In recent years there has been an explosion of research evaluating resting-state brain functional connectivity (FC) using different modalities. However, the relationship between such measures of FC and the underlying causal brain interactions has not been well characterized. To further characterize this relationship, we assessed the relationship between electroencephalography (EEG) resting state FC and propagation of transcranial magnetic stimulation (TMS) evoked potentials (TEPs) at the sensor and source level in healthy participants. TMS was applied to six different cortical regions in ten healthy individuals (9 male; 1 female), and effects on brain activity were measured using simultaneous EEG. Pre-stimulus FC was assessed using five different FC measures (Pearson’s correlation, mutual information, weighted phase lag index, coherence and phase locking value). Propagation of the TEPs was quantified as the root mean square (RMS) of the TEP voltage and current source density (CSD) at the sensor and source level, respectively. The relationship between pre-stimulus FC and the spatial distribution of TEP activity was determined using a generalized linear model (GLM) analysis. On the group level, all FC measures correlated significantly with TEP activity over the early (15–75 ms) and full range (15–400 ms) of the TEP at the sensor and source level. However, the predictive value of all FC measures is quite limited, accounting for less than 10% of the variance of TEP activity, and varies substantially across participants and stimulation sites. Taken together, these results suggest that EEG functional connectivity studies in sensor and source space should be interpreted with caution.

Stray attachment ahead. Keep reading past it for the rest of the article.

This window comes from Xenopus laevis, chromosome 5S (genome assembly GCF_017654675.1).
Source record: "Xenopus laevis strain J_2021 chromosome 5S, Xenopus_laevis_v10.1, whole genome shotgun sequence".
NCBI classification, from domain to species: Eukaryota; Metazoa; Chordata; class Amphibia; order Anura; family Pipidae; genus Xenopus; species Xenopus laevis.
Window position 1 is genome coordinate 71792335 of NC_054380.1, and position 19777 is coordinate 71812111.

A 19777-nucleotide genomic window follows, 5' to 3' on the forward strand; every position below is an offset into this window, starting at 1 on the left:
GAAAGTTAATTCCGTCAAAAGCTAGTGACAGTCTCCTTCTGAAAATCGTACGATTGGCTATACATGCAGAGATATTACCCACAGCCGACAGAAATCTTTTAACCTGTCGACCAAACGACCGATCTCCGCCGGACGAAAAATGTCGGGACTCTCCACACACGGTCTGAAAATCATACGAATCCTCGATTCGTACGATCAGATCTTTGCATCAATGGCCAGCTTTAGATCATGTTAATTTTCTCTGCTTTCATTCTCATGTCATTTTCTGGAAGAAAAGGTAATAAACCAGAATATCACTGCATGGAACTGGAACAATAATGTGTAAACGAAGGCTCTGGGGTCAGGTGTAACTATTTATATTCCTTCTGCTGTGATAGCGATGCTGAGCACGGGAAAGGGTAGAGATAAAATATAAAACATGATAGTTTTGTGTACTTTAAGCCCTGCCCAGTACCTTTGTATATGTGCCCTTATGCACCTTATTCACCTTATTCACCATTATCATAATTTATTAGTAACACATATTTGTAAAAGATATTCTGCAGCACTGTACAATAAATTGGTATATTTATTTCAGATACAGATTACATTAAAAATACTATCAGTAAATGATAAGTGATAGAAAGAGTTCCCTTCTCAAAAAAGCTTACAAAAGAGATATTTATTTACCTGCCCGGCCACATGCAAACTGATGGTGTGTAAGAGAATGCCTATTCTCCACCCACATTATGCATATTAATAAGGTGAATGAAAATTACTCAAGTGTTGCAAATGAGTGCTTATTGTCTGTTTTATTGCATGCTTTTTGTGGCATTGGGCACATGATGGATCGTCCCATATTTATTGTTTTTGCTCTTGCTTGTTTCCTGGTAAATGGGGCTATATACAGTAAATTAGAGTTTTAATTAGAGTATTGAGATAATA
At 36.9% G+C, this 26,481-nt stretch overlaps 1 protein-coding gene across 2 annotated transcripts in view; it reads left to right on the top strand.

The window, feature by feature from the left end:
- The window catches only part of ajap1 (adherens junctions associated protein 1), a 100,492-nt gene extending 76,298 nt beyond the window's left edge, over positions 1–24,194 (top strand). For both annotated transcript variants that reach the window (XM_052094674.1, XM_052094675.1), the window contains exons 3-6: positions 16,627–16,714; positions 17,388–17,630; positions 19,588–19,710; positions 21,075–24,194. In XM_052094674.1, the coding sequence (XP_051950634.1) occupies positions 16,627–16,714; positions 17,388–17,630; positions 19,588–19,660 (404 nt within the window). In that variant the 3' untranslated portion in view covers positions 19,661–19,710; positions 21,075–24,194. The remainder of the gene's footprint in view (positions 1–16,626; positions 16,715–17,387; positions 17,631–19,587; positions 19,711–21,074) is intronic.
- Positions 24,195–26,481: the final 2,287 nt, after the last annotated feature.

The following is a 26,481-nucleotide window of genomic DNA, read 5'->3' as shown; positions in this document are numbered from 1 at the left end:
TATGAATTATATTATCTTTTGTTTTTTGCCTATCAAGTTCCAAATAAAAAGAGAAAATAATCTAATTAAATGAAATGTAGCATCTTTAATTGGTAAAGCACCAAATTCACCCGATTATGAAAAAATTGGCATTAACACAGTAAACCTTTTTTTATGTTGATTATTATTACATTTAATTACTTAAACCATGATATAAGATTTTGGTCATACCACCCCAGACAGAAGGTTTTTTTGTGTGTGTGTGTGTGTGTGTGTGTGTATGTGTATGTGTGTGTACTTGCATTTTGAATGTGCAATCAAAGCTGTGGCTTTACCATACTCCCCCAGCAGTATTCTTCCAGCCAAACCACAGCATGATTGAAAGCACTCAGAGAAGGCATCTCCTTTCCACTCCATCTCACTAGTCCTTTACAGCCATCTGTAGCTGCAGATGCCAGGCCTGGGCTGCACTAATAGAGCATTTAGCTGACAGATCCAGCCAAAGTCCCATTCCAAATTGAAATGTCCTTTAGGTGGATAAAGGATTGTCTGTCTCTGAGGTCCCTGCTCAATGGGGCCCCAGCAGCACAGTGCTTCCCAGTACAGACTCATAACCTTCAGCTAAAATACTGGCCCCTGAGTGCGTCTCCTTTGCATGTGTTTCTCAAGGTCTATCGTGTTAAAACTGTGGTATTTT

- Evoked potentials
- Functional connectivity